My travels tend to take me to the high country and away from more populated areas. However, this year I have decided to visit some places that are new to me even though they are quite well known and frequented by others.
D.L. Bliss State Park on the west shore of Lake Tahoe is one of those places I have wanted to visit but always avoided because of its popularity. Located just 10 miles north of the intersection of Highways 50 and 89 in South Lake Tahoe, it offers hiking, beaches, camping and beautiful views of the lake.
We arrived at the park midmorning on a summer weekday and saw that it was already busy. Not knowing if we would even be able to get in, we stopped at the first entrance kiosk and had a delightful conversation with the summer intern working for the state park system. Turns out that even though the park had been full, many people had finished with their morning visit and there was space in all of the parking lots throughout the park.
After parking at Lester Beach right next to the water, we headed out on the Rubicon Hiking Trail. The trail climbed the cliffs at the lake’s edge and provided some wonderful views of the entire lake. Our goal was to get to the Rubicon Lighthouse, which was the highest elevation lighthouse on a navigable body of water in the world.
The lighthouse is located 1.5 miles from the parking lot and has stood on the brow of the cliff 1919. While it resembles an old outhouse rather than the classic image of a lighthouse, it helped travelers be safe until 1921 when a new light was built on Sugar Pine Point. The lighthouse has received restoration and is an interesting historic site.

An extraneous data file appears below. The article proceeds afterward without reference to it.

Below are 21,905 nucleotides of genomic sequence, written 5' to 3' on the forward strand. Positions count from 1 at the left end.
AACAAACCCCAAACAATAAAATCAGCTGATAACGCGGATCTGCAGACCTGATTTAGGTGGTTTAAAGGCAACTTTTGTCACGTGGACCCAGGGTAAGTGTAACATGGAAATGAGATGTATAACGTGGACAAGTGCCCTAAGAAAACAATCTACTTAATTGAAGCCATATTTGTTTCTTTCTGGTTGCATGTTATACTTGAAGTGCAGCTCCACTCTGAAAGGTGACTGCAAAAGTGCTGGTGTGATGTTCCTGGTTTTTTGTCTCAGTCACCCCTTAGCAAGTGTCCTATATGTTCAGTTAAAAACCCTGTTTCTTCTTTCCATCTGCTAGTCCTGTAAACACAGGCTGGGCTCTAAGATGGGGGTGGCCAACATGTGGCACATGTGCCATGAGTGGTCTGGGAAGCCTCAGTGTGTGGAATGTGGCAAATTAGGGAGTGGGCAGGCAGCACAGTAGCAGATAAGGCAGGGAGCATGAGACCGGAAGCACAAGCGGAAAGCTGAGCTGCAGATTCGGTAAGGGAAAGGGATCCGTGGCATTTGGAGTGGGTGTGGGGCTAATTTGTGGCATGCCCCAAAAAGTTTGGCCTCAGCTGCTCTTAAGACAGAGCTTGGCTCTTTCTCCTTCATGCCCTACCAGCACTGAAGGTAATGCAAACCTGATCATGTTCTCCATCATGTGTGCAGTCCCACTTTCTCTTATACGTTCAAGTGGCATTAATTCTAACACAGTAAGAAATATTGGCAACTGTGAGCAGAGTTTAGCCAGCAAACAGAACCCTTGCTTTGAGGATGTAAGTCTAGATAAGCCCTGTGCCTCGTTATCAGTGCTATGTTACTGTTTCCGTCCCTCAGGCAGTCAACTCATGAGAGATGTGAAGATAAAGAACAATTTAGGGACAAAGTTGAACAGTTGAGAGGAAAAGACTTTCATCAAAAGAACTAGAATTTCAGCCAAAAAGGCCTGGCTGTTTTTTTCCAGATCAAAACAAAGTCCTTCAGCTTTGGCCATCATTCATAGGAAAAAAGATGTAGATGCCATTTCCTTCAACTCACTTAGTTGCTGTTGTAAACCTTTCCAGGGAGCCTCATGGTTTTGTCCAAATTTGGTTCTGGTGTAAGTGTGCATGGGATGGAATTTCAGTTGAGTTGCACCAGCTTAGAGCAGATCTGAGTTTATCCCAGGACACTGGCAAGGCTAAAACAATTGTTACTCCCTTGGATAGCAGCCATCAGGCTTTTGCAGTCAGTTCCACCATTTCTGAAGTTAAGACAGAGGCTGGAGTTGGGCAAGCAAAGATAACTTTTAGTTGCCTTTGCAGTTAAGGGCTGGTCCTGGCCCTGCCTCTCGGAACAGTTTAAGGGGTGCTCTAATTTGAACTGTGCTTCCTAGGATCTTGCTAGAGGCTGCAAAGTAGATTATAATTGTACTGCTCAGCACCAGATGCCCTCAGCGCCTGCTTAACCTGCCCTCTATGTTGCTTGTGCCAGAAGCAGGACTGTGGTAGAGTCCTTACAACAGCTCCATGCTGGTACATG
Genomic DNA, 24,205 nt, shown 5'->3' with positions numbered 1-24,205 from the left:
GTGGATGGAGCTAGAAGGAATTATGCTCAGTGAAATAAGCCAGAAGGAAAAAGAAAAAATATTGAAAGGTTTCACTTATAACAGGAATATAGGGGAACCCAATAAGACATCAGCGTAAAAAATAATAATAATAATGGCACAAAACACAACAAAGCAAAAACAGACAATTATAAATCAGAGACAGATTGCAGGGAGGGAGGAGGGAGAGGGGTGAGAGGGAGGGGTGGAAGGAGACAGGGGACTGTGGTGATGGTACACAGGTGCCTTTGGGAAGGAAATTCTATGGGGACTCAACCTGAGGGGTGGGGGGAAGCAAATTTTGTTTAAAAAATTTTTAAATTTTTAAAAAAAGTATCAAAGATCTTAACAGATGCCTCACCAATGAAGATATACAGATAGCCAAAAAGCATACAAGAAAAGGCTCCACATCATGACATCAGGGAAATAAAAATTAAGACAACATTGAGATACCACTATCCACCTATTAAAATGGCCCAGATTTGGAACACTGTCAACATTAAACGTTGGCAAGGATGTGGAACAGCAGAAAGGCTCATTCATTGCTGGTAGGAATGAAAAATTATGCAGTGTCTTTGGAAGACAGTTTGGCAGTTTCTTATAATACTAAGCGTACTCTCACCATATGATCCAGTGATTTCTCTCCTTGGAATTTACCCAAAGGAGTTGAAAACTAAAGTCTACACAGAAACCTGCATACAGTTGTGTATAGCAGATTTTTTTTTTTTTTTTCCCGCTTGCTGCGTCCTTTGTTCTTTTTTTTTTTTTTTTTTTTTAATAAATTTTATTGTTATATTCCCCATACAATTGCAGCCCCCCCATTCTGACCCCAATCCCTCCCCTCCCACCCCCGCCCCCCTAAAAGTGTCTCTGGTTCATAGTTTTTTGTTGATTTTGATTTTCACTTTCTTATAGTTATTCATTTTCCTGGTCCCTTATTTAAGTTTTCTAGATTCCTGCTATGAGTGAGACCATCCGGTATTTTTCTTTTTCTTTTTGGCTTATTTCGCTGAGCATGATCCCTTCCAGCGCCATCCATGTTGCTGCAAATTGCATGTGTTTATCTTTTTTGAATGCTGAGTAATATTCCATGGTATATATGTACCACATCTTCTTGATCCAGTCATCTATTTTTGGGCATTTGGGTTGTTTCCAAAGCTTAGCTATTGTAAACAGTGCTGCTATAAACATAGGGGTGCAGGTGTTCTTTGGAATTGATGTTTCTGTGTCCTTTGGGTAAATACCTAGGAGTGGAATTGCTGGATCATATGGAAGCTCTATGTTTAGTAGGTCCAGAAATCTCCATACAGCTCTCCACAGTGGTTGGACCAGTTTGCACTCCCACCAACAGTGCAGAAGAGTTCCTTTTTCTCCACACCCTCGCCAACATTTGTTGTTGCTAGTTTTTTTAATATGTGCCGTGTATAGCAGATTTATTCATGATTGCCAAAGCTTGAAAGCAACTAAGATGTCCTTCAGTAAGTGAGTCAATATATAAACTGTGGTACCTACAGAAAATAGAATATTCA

We chose to return to the car rather than hiking the full length of the trail, which would have taken us all the way to the historic Vikingsholm mansion on Emerald Bay. Instead, we headed to the Balancing Rock Nature Trail in another area of the park.
Though not really balancing, the huge boulder, which has been created by erosion, provides a unique spectacle on the short loop trail that winds behind the rock. At some point nature’s forces will cause the rock to lose its balance and join many other rocks in the creek at the bottom of the hill.
Sadly, we left the park with many trails remaining unexplored and with a desire to return in the near future. Even though it’s popular and receives heavy usage, plan your arrival early in the morning to beat the crowds or around midday when many earlier visitors have left. You will not be disappointed by this wonderful state park.